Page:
Government subsidies have been particularly high in the USA, as the need to reduce dependence on foreign oil becomes ever stronger. A significant percentage of American cars now run on biofuel, with gasoline use having fallen by almost 20%. The US Navy has also turned to biodiesel, which has now reached a reasonable price range for the task. It is hoped this will lead to the world's first truly "green fleet."*
The European Union has also increased its use of biofuel, which now makes up almost 10% of fuel use. The EU remains the second largest producer, following Brazil. Russia today is a leading biomass producer, as it alone holds almost 22% of the world's forests.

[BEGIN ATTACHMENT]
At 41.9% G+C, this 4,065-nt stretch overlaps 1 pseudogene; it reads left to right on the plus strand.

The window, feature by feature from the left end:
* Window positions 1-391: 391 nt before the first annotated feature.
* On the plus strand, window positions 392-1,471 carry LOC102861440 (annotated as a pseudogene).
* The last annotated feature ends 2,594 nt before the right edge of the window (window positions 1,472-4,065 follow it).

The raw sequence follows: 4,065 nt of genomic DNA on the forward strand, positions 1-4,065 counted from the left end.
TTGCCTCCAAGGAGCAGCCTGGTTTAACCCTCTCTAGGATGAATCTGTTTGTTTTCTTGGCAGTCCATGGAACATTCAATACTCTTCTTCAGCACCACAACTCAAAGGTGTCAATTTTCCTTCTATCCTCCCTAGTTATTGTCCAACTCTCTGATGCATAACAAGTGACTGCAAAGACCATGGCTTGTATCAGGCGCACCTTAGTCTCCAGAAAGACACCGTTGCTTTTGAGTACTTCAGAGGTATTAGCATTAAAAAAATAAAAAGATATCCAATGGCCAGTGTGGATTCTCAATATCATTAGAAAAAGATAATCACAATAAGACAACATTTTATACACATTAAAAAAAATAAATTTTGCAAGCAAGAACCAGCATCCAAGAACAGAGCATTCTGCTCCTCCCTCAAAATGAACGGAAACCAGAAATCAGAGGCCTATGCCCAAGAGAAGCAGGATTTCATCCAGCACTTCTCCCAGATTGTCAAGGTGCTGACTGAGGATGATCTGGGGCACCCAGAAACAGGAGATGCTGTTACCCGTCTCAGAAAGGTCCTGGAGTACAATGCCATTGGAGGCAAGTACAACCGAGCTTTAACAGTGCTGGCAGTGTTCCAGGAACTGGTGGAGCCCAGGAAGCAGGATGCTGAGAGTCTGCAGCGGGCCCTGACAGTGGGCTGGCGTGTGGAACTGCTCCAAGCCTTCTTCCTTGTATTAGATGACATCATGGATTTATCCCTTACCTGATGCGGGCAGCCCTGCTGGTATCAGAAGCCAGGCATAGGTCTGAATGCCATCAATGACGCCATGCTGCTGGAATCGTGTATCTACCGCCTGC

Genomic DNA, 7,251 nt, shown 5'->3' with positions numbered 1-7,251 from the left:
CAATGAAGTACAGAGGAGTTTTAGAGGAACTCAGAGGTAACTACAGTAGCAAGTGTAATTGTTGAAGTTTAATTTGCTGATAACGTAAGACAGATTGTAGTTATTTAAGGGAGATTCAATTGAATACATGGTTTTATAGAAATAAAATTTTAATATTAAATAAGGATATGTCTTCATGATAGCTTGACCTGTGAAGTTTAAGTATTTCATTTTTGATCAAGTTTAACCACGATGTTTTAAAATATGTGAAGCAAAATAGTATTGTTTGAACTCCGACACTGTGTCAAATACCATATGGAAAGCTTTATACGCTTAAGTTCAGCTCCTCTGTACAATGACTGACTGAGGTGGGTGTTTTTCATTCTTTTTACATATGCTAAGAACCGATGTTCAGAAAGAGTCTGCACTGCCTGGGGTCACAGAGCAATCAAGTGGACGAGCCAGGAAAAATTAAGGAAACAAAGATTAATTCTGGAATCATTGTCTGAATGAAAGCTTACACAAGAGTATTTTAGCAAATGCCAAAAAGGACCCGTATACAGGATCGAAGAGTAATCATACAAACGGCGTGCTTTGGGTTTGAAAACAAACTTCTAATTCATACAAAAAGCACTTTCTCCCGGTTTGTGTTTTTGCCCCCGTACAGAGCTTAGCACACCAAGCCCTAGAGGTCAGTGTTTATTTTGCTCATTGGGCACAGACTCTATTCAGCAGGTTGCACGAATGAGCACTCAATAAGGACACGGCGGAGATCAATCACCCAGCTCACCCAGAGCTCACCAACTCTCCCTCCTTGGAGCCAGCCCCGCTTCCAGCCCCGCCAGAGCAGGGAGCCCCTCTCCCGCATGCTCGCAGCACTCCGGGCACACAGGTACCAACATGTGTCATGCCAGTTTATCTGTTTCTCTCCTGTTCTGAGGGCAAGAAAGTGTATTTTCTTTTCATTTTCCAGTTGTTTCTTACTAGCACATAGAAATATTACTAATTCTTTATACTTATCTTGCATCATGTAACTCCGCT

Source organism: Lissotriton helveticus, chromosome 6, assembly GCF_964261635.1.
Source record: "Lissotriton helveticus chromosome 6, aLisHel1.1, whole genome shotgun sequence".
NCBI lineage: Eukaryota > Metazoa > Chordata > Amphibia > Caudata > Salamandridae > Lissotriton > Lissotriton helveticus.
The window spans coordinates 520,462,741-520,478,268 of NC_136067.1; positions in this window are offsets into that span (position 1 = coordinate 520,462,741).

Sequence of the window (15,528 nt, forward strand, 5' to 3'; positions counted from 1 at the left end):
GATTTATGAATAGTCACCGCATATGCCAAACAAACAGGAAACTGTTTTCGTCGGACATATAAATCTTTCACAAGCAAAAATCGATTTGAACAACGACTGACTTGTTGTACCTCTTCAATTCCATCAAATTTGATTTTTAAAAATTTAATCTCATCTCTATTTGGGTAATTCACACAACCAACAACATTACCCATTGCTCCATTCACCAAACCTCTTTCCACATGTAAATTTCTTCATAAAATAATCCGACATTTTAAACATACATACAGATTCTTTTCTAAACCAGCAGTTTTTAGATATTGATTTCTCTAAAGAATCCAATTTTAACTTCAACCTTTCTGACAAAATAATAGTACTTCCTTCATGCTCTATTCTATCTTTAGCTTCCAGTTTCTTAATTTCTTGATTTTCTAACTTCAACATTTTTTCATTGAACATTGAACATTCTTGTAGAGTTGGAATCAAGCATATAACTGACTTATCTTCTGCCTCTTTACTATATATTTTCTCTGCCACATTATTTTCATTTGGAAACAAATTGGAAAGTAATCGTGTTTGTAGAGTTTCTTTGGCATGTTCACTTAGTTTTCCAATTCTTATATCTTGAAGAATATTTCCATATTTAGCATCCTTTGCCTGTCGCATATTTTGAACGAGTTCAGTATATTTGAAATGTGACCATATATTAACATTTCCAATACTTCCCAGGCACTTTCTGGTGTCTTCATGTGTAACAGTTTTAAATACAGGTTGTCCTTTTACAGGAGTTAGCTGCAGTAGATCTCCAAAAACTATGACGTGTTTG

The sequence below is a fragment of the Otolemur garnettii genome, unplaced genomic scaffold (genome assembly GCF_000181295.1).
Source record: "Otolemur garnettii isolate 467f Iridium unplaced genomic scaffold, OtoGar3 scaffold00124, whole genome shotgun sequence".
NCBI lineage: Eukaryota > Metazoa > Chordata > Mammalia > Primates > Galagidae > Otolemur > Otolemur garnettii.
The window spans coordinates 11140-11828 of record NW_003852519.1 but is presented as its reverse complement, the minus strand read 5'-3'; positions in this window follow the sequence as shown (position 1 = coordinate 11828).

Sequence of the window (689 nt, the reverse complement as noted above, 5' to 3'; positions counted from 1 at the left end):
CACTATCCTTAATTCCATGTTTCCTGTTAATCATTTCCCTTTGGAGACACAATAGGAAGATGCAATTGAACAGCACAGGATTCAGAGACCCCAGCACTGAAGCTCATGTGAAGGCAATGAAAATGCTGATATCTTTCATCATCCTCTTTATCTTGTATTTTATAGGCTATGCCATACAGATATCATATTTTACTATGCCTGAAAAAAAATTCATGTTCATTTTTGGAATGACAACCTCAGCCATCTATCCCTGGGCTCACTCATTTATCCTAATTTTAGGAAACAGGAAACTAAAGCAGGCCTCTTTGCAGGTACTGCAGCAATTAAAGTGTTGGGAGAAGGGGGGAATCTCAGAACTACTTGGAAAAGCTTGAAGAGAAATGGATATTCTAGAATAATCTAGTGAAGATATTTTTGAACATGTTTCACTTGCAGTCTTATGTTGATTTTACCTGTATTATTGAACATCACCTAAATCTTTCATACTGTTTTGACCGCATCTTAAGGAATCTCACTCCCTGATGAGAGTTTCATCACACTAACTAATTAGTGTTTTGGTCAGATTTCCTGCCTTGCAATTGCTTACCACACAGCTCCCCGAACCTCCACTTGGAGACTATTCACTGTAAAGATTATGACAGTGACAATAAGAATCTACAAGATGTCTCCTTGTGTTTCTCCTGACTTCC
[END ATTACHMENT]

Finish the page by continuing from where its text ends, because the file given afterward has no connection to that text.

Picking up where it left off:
Africa is now becoming a major exporter of biofuels through international corporations, particularly in Mozambique and Tanzania.* Jatropha cultivation in the area is producing over 40,000 tonnes of oil annually. India and China have significantly increased their production too.
Despite these gains, biofuel remains controversial. The land required for production competes with that of food, at a time of increasing food demand worldwide. Ethanol production is blamed for numerous agricultural price shocks during this decade and the next. It also contributes to soil erosion, deforestation and water loss. Some solutions now emerging include the aquatic and algae biofuel market, along with a focus on non-food biofuel sources.**
While biofuel is now making a noticeable difference in energy use worldwide, it is still too early to end the planet's reliance on fossil fuels.

biofuels timeline 2015 2020

The last of Nigeria's rainforests have been felled